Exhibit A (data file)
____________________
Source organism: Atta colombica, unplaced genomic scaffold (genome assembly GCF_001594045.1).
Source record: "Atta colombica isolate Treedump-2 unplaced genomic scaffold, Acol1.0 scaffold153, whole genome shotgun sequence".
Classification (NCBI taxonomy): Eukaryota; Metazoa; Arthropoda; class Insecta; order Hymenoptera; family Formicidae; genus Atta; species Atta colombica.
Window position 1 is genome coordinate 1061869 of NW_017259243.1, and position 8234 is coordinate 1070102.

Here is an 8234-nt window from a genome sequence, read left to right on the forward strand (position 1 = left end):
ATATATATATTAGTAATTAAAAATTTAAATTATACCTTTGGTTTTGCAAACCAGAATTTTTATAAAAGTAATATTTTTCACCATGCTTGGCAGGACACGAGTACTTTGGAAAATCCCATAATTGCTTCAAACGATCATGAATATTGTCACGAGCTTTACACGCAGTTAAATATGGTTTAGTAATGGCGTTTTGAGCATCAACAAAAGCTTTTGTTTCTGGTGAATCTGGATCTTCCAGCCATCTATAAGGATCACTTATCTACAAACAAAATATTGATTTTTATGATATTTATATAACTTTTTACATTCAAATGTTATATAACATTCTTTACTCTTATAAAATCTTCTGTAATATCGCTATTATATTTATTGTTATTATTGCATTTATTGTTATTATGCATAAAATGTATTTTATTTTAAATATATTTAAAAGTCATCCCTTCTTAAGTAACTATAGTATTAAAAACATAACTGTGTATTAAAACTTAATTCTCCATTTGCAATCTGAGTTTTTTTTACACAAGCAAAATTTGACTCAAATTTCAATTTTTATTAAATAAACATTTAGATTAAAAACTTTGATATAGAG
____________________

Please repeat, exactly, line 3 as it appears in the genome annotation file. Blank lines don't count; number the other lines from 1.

Classification (NCBI taxonomy): Eukaryota; Metazoa; Arthropoda; class Insecta; order Hymenoptera; family Formicidae; genus Atta; species Atta colombica.